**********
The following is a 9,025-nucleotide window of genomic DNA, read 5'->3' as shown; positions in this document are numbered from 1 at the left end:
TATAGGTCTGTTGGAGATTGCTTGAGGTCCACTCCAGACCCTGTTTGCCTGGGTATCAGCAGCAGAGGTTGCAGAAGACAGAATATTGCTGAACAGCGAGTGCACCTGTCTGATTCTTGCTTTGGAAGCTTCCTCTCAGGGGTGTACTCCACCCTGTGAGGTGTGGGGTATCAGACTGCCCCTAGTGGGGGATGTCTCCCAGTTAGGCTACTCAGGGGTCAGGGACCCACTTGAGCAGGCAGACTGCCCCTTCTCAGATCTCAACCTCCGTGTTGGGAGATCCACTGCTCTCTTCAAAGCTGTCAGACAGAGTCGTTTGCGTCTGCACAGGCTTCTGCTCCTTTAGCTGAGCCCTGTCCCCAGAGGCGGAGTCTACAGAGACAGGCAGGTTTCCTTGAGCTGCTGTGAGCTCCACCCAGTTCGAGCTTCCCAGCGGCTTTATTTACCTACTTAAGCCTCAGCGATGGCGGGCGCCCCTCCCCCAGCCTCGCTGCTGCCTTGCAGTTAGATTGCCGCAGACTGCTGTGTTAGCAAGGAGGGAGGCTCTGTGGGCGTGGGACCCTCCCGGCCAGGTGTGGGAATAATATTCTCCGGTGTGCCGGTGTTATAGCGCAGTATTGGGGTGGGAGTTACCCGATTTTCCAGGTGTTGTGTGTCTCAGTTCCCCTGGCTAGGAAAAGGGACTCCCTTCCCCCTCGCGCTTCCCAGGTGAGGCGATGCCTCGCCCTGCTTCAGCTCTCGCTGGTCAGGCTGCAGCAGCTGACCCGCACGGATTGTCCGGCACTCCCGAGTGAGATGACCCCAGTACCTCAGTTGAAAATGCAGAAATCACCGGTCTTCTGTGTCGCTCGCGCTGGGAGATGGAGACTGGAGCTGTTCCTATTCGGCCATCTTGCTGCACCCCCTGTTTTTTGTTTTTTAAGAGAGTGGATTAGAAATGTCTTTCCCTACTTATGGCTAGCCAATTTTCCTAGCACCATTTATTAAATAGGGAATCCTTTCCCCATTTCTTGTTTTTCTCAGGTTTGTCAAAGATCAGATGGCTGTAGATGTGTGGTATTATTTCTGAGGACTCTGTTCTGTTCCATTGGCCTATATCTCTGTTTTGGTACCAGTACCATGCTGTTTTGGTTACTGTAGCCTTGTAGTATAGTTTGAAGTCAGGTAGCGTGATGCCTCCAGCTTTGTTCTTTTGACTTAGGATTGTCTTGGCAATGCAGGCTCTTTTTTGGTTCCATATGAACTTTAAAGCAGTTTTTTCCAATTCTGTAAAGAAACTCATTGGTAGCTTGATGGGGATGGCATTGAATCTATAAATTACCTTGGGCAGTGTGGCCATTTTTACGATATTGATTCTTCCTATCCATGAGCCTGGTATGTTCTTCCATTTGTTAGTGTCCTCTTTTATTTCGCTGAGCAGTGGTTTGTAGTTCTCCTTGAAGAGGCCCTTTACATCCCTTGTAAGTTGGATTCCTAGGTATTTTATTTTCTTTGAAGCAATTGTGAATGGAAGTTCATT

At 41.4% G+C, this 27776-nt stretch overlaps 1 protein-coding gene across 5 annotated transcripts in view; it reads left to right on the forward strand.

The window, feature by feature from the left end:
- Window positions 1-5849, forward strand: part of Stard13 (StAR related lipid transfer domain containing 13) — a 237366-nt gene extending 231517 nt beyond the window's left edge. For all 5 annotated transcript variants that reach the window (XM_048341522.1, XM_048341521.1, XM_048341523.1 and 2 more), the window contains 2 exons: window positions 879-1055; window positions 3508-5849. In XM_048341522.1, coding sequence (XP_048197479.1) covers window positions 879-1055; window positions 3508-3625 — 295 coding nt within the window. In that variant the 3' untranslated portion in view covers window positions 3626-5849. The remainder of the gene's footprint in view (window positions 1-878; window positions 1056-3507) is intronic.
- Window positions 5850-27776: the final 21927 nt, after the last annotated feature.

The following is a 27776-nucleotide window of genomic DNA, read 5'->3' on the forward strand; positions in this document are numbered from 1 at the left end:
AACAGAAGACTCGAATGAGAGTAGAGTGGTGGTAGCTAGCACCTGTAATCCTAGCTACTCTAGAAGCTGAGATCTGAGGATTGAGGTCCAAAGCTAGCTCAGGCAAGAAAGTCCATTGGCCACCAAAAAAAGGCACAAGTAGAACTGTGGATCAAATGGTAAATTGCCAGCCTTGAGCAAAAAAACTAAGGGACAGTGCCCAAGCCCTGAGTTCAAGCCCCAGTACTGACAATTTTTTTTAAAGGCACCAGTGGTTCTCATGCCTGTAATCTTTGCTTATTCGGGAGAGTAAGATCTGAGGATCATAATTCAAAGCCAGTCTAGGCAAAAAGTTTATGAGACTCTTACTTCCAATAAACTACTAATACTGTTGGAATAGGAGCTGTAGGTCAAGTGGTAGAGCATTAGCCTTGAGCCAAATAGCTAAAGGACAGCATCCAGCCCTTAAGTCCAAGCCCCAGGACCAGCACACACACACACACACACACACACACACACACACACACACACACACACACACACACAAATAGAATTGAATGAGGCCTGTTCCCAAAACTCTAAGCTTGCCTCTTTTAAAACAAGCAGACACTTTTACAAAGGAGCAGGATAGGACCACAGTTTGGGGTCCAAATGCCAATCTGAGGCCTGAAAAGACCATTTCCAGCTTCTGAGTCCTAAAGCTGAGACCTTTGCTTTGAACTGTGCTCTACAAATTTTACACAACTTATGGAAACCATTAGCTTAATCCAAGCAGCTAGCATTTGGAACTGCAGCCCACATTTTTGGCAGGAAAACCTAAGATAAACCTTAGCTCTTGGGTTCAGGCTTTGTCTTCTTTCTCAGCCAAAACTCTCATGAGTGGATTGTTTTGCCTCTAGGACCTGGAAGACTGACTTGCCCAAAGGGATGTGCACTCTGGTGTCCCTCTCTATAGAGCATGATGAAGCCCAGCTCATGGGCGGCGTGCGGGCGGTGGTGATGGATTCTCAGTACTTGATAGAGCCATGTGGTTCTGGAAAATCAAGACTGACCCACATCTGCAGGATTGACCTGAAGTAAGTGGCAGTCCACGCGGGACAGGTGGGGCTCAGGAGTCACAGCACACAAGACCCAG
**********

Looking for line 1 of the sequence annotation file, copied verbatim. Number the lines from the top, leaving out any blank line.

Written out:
The following is a 9,025-nucleotide window of genomic DNA, read 5'->3' as shown; positions in this document are numbered from 1 at the left end: